As if a devastating natural disaster was not disruptive enough to people’s safety, homes, and finances, a new threat has emerged – one that was caused by the very people tasked with supporting the victims of natural disasters and other emergencies. The Federal Emergency Management Agency (FEMA) shared documents with a third-party contractor that contained highly sensitive information, some of which was a direct violation of current regulations for FEMA to share.
The current industry term for this kind of data breach event is an accidental overexposure, meaning no harmful intent was behind it and there is no indication of damage from the information falling into the wrong hands. Still, the FEMA data breach gave the potential for someone who was not unauthorized to access the information and use it for identity theft and fraud.
In this case, an internal audit found that FEMA’s documents included things like the victims’ names, addresses, and the names of their financial institutions. Some information also included victims’ electronic transfer numbers for moving funds and their bank transit numbers. Sharing this information seems to have been an oversight on FEMA’s part, and a statement about the incident said that FEMA is taking aggressive action to correct the error.
The name of the contractor in this incident has been redacted, but it is a company with direct ties to victim services. The company helps disaster victims find hotel accommodations that are covered under FEMA funding and therefore did need certain pieces of personally identifiable information on the victims it is helping. Impacted victims from the FEMA data breach include those from Hurricanes Irma, Harvey and Maria, as well as the California wildfires in 2017.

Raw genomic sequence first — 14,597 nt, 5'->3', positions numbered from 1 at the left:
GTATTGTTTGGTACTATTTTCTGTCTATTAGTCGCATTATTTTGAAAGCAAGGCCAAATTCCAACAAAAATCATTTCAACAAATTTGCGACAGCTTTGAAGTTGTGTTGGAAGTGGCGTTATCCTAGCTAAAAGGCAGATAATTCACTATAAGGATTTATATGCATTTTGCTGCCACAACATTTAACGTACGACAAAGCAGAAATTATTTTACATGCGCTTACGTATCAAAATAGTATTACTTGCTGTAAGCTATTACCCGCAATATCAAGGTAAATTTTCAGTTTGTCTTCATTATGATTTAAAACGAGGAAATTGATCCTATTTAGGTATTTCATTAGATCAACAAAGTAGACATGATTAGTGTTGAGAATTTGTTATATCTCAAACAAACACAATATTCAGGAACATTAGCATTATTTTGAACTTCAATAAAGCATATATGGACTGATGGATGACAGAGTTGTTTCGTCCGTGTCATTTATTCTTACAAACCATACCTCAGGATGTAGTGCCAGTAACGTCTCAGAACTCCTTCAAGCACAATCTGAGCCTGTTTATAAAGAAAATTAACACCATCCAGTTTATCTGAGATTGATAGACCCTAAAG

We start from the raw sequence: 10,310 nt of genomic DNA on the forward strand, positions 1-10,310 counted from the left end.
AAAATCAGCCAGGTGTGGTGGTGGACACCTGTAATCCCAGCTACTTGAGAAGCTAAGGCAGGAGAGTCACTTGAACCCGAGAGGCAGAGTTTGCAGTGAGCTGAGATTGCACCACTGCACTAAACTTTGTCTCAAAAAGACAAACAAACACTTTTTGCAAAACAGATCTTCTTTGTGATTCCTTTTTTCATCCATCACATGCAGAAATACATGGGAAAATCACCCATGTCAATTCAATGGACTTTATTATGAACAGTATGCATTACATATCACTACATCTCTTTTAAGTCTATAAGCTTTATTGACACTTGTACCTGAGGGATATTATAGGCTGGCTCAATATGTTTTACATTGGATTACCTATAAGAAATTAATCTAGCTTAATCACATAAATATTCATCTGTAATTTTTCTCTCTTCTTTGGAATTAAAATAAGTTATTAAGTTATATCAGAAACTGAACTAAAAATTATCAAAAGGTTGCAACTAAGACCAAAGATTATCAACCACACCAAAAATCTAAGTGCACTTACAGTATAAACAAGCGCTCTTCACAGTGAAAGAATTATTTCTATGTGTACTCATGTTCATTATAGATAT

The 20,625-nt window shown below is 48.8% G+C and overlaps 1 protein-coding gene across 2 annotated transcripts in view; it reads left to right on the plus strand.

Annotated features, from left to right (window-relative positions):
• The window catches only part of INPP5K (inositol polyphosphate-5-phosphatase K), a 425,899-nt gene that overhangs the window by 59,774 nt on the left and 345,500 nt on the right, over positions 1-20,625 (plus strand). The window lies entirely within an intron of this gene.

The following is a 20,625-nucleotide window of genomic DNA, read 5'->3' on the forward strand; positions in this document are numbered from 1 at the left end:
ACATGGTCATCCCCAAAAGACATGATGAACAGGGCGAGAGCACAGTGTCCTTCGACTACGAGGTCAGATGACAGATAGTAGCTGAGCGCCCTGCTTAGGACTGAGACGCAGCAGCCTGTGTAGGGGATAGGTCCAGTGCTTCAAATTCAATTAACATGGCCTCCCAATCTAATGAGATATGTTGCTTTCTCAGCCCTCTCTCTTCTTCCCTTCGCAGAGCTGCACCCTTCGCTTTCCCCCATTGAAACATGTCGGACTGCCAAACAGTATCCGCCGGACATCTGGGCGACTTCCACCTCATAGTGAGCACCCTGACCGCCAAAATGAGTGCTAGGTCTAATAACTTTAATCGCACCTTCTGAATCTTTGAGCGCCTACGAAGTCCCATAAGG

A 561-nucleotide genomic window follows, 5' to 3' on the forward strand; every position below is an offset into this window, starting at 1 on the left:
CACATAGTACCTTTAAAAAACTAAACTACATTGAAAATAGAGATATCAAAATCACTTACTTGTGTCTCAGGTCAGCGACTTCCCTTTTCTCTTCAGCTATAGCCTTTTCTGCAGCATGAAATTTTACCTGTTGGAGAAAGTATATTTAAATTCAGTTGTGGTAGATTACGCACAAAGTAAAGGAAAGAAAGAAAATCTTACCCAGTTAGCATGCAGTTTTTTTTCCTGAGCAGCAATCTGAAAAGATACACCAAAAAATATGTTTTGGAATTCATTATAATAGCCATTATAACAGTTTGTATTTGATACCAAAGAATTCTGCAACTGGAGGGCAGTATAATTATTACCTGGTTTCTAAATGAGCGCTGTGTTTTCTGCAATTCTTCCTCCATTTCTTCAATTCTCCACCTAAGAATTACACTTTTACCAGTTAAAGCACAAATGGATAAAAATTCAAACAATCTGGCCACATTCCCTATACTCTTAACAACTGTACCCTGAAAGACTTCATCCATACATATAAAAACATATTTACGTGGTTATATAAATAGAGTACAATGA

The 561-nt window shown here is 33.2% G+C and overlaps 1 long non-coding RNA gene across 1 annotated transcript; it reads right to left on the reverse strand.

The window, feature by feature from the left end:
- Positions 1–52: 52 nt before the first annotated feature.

Any time consumers’ personally identifiable information is exposed, compromised or attacked, the likelihood of identity theft-related crimes can go up. The Identity Theft Resource Center has partnered with Futurion to create Breach Clarity, an interactive tool that assigns a risk score to different data breach events. It also outlines in easy-to-understand terms the actionable steps that experts recommend for every breach, from something as simple as changing your password to more involved security measures like a credit freeze.